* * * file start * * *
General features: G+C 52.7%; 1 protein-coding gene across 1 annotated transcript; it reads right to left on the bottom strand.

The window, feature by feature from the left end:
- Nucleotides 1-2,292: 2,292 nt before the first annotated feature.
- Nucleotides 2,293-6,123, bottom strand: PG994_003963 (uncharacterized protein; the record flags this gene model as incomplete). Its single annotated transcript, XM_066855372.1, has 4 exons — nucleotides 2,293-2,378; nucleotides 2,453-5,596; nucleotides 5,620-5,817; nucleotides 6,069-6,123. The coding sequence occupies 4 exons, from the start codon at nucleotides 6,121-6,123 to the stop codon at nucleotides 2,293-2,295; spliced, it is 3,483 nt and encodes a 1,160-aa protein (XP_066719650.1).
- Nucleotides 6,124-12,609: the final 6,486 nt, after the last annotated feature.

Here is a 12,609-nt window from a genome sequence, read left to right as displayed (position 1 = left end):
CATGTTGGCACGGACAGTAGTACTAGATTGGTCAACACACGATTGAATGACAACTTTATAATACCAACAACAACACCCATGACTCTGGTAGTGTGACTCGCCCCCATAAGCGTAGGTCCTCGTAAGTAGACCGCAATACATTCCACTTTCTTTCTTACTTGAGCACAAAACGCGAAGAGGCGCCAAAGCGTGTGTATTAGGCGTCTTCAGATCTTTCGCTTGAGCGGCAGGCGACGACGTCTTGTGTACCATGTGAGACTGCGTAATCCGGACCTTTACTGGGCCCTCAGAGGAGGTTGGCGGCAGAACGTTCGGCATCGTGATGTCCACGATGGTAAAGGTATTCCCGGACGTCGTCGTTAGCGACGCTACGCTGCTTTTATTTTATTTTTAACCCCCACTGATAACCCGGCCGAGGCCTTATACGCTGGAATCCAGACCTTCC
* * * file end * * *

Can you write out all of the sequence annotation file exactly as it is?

General features: G+C 52.7%; 1 protein-coding gene across 1 annotated transcript; it reads right to left on the bottom strand.

The window, feature by feature from the left end:
- Nucleotides 1-2,292: 2,292 nt before the first annotated feature.
- Nucleotides 2,293-6,123, bottom strand: PG994_003963 (uncharacterized protein; the record flags this gene model as incomplete). Its single annotated transcript, XM_066855372.1, has 4 exons — nucleotides 2,293-2,378; nucleotides 2,453-5,596; nucleotides 5,620-5,817; nucleotides 6,069-6,123. The coding sequence occupies 4 exons, from the start codon at nucleotides 6,121-6,123 to the stop codon at nucleotides 2,293-2,295; spliced, it is 3,483 nt and encodes a 1,160-aa protein (XP_066719650.1).
- Nucleotides 6,124-12,609: the final 6,486 nt, after the last annotated feature.

Here is a 12,609-nt window from a genome sequence, read left to right as displayed (position 1 = left end):
CATGTTGGCACGGACAGTAGTACTAGATTGGTCAACACACGATTGAATGACAACTTTATAATACCAACAACAACACCCATGACTCTGGTAGTGTGACTCGCCCCCATAAGCGTAGGTCCTCGTAAGTAGACCGCAATACATTCCACTTTCTTTCTTACTTGAGCACAAAACGCGAAGAGGCGCCAAAGCGTGTGTATTAGGCGTCTTCAGATCTTTCGCTTGAGCGGCAGGCGACGACGTCTTGTGTACCATGTGAGACTGCGTAATCCGGACCTTTACTGGGCCCTCAGAGGAGGTTGGCGGCAGAACGTTCGGCATCGTGATGTCCACGATGGTAAAGGTATTCCCGGACGTCGTCGTTAGCGACGCTACGCTGCTTTTATTTTATTTTTAACCCCCACTGATAACCCGGCCGAGGCCTTATACGCTGGAATCCAGACCTTCC